African American Culture- How Black History Is Remembered

African American culture describes the diverse cultural contributions of African Americans to the social context of the US, either as a component of or separate from mainstream American society. A key feature of African American culture is the Black body as seen in the form of black skin, hair, and skin color. The kind of self-respect that many African Americans feel and expect from others of their race is limited by the social perceptions of “whiteness,” a concept that continues to circulate throughout US society. However, the reality of black skin and black hair does not define who an African American is or what culture they should aspire to create for themselves.

Rapid Movement Toward Cultural Pluralism

A group of young men playing a game of football

The definition of a culture can change with time. It was in 18 47 that Thomas Jefferson penned a letter to John Calvert, a Maryland slave whose own definition of a culture had been influenced by that of the British disciplinarians, such as Slavery. In that letter, Jefferson argued that all men have the right to worship according to their own conscience and to practice what religion they choose. This is not a prescription for African American religious freedom, but it is indicative of a willingness to respect other people’s choices about faith and spirituality.

In modern times, the US has experienced a rapid movement toward cultural pluralism. This idea is sometimes referred to as the “postmodern” era. It is characterized by the continued presence of many people of different cultures within the borders of the United States. People of different cultures have been attracted to the US for much of its history, and the country has benefited from the infusion of people from across the globe. This melting pot has also generated numerous negative stereotypes and ideas about the US, resulting in the persistent rejection of some African Americans on the basis of their skin color. These ideas are reinforced by popular media portrayals of black and brown people as inherently violent and dangerous.

African American Culture Has Been Shaped By Slave Societies

A man flying through the air while riding a snow board

The impact of this long-standing strain of racism has affected the African American community more than most people realize. Many African Americans are repeatedly subjected to inaccurate and damaging stereotypes about their culture and personality. Slavery was a horrific crime of white supremacy, but it does not reflect the entire history of black and African American life. Slavery was a temporary condition in the African Diaspora, and today, the majority of African Americans live in the US.

A significant amount of the African American culture has been shaped by slave societies. The patterns of African American social behavior have been shaped by these societies, which shaped the African American identity. The persistence of these traditions despite the passage of time is an indication of their vitality. Today, a good number of people continue to adhere to some of these old rituals and philosophies. These individuals may be resistant to notions that the practices are outdated and outmoded, but they remain true to their core values.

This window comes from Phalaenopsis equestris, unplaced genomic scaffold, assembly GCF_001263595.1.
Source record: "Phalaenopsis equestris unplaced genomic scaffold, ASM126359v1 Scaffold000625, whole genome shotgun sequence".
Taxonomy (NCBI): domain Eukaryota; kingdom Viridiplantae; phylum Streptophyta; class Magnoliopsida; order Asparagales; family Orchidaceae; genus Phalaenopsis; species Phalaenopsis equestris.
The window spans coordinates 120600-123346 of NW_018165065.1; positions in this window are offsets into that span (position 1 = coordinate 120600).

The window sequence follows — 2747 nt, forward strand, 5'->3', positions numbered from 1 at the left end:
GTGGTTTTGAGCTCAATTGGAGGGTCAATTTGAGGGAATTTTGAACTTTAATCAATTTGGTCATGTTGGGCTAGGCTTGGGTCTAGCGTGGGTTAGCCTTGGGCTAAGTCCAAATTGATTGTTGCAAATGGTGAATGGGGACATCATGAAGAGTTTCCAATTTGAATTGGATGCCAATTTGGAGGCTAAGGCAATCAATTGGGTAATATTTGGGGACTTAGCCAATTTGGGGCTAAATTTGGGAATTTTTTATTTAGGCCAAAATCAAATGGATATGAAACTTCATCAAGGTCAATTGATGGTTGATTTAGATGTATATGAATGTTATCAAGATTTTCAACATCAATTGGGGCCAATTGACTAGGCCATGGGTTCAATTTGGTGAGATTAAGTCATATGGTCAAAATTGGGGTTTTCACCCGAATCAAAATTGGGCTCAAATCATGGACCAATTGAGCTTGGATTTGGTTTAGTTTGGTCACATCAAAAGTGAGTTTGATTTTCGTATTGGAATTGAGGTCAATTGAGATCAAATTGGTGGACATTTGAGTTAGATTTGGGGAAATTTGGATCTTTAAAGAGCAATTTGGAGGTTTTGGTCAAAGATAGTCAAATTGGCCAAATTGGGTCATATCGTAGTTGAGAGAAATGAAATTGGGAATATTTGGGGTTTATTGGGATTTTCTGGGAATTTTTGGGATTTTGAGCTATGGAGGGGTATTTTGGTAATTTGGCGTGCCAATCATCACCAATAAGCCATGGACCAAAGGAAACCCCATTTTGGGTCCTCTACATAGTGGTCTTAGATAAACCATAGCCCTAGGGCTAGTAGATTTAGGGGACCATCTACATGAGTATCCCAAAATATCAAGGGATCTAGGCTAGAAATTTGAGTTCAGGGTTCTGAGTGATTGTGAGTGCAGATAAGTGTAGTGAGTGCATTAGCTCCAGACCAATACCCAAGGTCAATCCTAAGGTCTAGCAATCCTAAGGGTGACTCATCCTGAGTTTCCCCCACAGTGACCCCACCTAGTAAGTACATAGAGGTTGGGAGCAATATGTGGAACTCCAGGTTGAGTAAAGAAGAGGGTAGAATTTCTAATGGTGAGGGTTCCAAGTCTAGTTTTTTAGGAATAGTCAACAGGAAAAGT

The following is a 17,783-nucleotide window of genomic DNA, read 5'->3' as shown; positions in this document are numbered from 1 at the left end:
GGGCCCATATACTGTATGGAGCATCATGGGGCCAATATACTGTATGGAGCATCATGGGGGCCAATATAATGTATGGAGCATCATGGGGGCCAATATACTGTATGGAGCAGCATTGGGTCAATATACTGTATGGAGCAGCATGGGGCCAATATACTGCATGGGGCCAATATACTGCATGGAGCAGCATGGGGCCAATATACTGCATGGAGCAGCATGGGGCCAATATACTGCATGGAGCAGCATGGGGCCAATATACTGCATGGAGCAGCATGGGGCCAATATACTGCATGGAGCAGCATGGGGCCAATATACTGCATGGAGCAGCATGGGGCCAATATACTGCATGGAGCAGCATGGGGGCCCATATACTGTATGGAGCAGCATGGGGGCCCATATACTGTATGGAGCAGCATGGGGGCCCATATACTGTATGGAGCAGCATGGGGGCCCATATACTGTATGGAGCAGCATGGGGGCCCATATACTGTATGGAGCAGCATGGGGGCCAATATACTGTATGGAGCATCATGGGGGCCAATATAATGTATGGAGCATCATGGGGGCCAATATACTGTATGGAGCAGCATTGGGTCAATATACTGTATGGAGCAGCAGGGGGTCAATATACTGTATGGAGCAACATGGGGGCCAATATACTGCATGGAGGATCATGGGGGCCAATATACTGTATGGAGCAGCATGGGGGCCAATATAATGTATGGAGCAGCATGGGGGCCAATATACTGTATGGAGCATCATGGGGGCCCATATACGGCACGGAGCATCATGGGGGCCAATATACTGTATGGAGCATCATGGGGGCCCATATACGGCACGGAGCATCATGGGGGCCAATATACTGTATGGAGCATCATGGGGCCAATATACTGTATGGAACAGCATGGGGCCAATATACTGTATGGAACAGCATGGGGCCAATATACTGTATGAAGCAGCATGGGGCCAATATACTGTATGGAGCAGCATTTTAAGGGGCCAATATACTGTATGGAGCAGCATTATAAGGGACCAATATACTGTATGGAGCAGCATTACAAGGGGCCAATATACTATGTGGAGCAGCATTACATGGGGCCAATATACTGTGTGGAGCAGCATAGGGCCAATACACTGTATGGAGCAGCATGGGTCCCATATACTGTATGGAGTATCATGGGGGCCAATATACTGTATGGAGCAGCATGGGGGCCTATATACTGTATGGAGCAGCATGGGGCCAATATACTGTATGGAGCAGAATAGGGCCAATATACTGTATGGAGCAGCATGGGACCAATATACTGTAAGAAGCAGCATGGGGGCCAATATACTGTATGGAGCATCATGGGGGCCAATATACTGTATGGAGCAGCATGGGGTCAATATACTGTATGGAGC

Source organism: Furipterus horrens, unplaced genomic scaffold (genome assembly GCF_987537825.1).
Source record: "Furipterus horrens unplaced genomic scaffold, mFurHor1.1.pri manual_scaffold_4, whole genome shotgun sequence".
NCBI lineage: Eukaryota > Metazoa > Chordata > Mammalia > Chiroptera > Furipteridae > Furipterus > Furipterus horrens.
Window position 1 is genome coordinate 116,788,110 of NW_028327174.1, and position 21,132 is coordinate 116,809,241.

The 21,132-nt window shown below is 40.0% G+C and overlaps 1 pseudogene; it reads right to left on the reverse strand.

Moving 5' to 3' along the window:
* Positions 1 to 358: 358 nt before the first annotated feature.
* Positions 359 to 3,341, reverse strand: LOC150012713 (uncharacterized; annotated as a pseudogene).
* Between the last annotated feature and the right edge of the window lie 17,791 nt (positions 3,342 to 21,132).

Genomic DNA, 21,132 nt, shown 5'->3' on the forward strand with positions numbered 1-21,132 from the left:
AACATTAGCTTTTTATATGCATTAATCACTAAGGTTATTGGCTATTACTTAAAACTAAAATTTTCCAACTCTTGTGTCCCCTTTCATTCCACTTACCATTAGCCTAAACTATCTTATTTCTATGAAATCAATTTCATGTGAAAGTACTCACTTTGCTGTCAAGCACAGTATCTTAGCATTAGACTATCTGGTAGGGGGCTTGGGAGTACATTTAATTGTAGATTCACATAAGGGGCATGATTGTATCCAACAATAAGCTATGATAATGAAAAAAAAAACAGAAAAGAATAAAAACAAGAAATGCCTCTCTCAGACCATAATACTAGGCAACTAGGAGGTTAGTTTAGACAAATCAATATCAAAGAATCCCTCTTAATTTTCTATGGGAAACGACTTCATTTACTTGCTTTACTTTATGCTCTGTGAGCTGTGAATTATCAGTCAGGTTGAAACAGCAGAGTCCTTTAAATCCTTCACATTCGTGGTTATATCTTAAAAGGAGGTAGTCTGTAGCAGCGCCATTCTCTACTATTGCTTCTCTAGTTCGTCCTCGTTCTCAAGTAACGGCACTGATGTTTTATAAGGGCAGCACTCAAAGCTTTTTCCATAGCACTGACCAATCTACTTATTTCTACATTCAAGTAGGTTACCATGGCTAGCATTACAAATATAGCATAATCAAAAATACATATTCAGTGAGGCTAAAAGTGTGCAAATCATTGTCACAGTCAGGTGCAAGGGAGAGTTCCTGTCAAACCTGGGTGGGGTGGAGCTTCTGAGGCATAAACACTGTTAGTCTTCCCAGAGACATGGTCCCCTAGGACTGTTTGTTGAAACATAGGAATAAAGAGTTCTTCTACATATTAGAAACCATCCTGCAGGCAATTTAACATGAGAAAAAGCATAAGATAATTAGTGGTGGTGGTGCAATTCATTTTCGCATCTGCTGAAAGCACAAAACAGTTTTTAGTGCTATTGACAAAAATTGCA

Achievements Of African Americans

Black History Month should not limit itself to highlighting the achievements of African Americans. It should also recognize the impact that the slave trade had on African Americans in addition to its contributions to society. The impact was far-reaching and profound. Through the work of slaves, America discovered the West Coast and the Deep South.

Slaves brought from Africa, brought a wealth of cultural beliefs and norms with them that have shaped black Americans throughout history. Some of these ideas have become incorporated into mainstream black culture while others have been relegated to the background. Others, like the belief that all people are equal and should be treated with dignity and respect, have been heavily influenced by European thinking. It is important for black history to not be forgotten or devalued. Instead, people must work together to celebrate this rich history and recognize the contributions of people of different races to our country.


In recent years, efforts to promote black history have become more overt. Many universities have formed AfroAmerican studies departments and many schools have developed curriculums that feature stories about slaves, their lives, and their culture. Educators have used these examples to teach kids about the importance of treating people with respect, including slaves. Books on the history of slavery have also increased in popularity. By recognizing the importance of these various cultural beliefs, educators have shown their appreciation for the past African American culture and for the sacrifices made by blacks throughout history.

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